Chistye Prudy (Moscow Metro)

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Chistye Prudy
Moscow Metro station
Chistyeprudy-mm.jpg
Station statistics
Address Basmanny District
Central Administrative Okrug
Moscow
Coordinates 55°45′57″N 37°38′20″E / 55.7657°N 37.6388°E / 55.7657; 37.6388Coordinates: 55°45′57″N 37°38′20″E / 55.7657°N 37.6388°E / 55.7657; 37.6388
Line(s) !C  1  Sokolnicheskaya Line
Connections Trolleybus: 9, 48
Tram: A, 3, 39
Structure type Deep pylon tri-vault
Depth 35 metres (115 ft)
Levels 1
Platforms 1 island platform
Tracks 2
Parking No
Bicycle facilities No
Baggage check No
Other information
Opened 15 May 1935
Station code 008
Owned by Moskovsky Metropoliten
Formerly Kirovskaya (1935-1990)
Traffic
Passengers (2009) 11,736,210
Services
Preceding station   Moscow Metro   Following station
Sokolnicheskaya Line
Kaluzhsko-Rizhskaya Line
Transfer at: Turgenevskaya
toward Medvedkovo
Lyublinsko-Dmitrovskaya Line
Transfer at: Sretensky Bulvar
toward Zyablikovo
Location
Chistye Prudy (Moscow Metro) is located in Central Moscow
Central Moscow metro lines.svg
Chistye Prudy (Moscow Metro)
Location within Central Moscow

Chistye Prudy (Russian: Чи́стые пруды́, English: Clean Ponds) is a Moscow Metro station in the Basmanny District, Central Administrative Okrug, Moscow. It is on the Sokolnicheskaya Line, between Lubyanka and Krasnye Vorota stations. Chistye Prudy was opened on 15 May 1935 as a part of the first segment of the Metro. The station lies beneath Myasnitskaya Street, close to Turgenevskaya Square and the Clean Ponds, after which the station was named.

History and design[edit]

Though planned to be a three-vaulted station with a full-length central hall (similar to Krasnye Vorota and Okhotny Ryad), Chistye Prudy was built instead according to a London Underground type design with two passages at either end of the station connecting the platforms. The outer platform vaults were finished to give the impression that a central hall did in fact exist, with what appeared to be a row of dark marble pylons. However, all of the archways except those at either end of the platform were barricaded. The architect of the initial station was Nikolai Kolli.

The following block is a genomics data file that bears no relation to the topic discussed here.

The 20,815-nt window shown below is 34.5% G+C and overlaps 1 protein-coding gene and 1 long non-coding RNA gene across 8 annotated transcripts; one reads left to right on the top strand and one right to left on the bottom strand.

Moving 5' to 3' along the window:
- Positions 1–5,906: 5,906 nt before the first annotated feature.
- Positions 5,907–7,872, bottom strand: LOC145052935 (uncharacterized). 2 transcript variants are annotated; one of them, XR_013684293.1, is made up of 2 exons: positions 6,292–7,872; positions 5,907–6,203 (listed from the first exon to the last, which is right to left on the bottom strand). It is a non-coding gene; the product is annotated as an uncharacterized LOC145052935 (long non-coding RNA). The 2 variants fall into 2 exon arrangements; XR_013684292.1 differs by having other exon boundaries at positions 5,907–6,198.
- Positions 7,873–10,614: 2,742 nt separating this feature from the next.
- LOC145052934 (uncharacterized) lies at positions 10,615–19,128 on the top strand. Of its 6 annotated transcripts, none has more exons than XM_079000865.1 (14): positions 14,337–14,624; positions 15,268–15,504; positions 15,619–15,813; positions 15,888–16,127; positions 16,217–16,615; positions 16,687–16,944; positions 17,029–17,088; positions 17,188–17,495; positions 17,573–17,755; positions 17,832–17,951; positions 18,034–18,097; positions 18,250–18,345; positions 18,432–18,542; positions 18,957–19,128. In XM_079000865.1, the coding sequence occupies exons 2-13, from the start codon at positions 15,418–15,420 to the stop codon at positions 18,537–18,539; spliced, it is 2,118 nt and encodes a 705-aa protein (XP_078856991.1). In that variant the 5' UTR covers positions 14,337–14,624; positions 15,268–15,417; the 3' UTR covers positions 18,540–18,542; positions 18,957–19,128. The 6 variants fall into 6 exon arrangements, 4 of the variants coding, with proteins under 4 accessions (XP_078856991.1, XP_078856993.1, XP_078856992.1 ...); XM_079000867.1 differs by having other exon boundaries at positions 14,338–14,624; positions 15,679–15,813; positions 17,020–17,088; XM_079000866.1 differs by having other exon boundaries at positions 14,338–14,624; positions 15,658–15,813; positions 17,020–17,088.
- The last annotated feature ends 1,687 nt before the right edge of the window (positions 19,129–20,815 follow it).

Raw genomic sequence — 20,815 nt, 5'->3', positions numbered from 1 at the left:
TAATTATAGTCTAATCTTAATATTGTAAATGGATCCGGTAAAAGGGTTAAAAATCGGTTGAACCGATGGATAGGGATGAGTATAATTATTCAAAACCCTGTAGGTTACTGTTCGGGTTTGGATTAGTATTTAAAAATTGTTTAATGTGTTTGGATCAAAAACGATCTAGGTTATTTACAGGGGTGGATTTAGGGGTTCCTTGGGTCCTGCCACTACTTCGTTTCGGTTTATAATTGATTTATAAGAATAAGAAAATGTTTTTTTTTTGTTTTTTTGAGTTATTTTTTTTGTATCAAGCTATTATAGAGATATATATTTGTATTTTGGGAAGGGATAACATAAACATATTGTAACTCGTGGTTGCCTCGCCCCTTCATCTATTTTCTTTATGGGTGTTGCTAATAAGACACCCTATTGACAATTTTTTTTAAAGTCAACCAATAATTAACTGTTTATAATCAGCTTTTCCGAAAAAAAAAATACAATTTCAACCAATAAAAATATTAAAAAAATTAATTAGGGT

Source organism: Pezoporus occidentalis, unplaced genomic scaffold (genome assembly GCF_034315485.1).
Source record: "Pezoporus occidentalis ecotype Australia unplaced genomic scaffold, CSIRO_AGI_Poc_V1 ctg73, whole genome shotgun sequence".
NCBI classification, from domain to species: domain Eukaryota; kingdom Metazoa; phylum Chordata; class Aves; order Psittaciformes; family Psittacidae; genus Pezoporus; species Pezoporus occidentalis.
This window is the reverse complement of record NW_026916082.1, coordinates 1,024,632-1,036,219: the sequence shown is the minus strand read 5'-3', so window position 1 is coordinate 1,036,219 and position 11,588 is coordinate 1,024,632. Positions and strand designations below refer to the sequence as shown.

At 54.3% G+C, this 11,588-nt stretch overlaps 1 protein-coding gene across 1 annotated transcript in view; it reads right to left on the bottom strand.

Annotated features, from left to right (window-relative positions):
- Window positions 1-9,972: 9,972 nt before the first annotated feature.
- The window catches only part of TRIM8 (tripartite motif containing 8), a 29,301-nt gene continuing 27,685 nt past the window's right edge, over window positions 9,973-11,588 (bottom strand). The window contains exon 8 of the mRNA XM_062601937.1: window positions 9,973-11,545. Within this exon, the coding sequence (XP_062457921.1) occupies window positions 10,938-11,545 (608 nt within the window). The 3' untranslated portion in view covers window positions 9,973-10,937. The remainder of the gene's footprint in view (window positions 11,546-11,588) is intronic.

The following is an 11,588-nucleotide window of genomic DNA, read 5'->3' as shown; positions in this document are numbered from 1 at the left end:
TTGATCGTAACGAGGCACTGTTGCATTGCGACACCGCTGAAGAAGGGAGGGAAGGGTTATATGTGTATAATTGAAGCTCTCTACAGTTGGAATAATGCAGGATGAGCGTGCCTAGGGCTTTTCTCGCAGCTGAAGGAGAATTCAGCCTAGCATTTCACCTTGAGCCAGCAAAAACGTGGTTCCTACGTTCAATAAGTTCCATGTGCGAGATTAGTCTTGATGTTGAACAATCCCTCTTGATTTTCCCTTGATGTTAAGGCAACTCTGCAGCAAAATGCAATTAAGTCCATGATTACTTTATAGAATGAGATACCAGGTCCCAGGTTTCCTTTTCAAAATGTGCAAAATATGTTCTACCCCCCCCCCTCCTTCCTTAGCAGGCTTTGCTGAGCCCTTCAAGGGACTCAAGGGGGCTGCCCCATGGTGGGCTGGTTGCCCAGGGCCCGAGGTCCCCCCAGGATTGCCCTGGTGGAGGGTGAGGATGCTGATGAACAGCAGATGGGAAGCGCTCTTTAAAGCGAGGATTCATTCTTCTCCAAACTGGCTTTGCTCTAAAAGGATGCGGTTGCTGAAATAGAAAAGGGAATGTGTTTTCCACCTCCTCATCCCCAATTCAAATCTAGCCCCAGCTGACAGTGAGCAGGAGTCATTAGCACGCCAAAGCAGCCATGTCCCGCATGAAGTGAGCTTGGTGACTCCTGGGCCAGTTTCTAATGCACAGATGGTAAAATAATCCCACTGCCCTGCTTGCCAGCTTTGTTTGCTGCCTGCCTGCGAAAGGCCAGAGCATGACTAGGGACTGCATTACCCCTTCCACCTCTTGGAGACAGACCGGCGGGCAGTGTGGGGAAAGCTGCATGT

During World War II the station was closed and its platforms were fenced off with plywood for use as the headquarters of the Joint Staff and PVO Air Defence. All trains bypassed this station.

vintage view

Chistye Prudy's central hall was built in 1971 so that the station could become a transfer point to the Kaluzhsko-Rizhskaya Line. The architects for this project were N. Shukhareva, L. Popov, and A. Fokina. The new portion of the station was finished to resemble the original sections as closely as possible, maintaining the its original character. Escalators were built in the centre of the platform to connect to Turgenevskaya.

Chistye Prudy is finished with dark grey Ufalei and white Koelga marble, with a dark granite platform. In 1989 the station's outer walls were refinished with marble rather than ceramic tile to approximate the original design even more closely.

The station was named Kirovskaya from its opening until 1990, and there is still a bronze bust of Sergey Kirov at the end of the platform. In 1992 it was briefly called Myasnitskaya, but renamed a few days later into its current name.

Entrance and transfers[edit]

The station retains its original entrance, a glazed art deco pavilion, situated at start of the Chistoprudny boulevard with entrances from both sides: to the ponds on the boulevard and towards the Myasnitskiye Vorota square.

The pavilion links up to the subterranean vestibule and ticket hall. During the reconstruction in 1971, a subway was built directly linking the underground space with the new network of entrances for the Turgenevskaya station, which makes it possible to walk from one station vestibule to the other without descending into the platform halls.

The original 3 N-type escalators were replaced in 1995 by ET-3M models (30 metres high), during which the pavilion and vestibule underwent renovation.

The station's transfer to Turgenevskaya of the Kaluzhsko-Rizhskaya Line is done via a tunnel that begins underneath Chisye Prudy's platform. Access to which is gained by two sets of two 9.4 metre high LT-5 escalators (northern - ascent, southern - descent), opened 5th of January 1972. Transfer to the Sretensky Bulvar station of the Lyublinsko-Dmitrovskaya Line, opened on 13th of January 2008, is accomplished by 3 E-25T escalators (23.8 metre high) which begin at the northern end of the central hall and descend into the newer station.

Station surroundings[edit]

The name "Chistye Prudy" also refers to the neighborhood surrounding the Metro station. This area is sometimes called Chistye Prudy or Pokrovka (referring to the street by the same name). In the 16th century, Pokrovskye Vorota (Pokrov Gates) stood at the current intersection of Pokrovka Street and Chistoprudny Boulevard.

The Chistye Prudy neighborhood is famous for the beautiful Chistoprudny Boulevard and the pond after which the area is called—Chisty Prud (Clean Pond). In medieval times, several ponds stood on the location of the current single pond. They were used as refuse dumps and were fittingly called Griyaznye Prudy (Dirty Ponds). Under Peter the Great's reign, his friend and advisor Menshikov dredged the ponds, unified them into one pond and renamed them Chistye Prudy (Clean Ponds).

There is the only tram line in Moscow Center near there.

Gallery[edit]

References[edit]

External links[edit]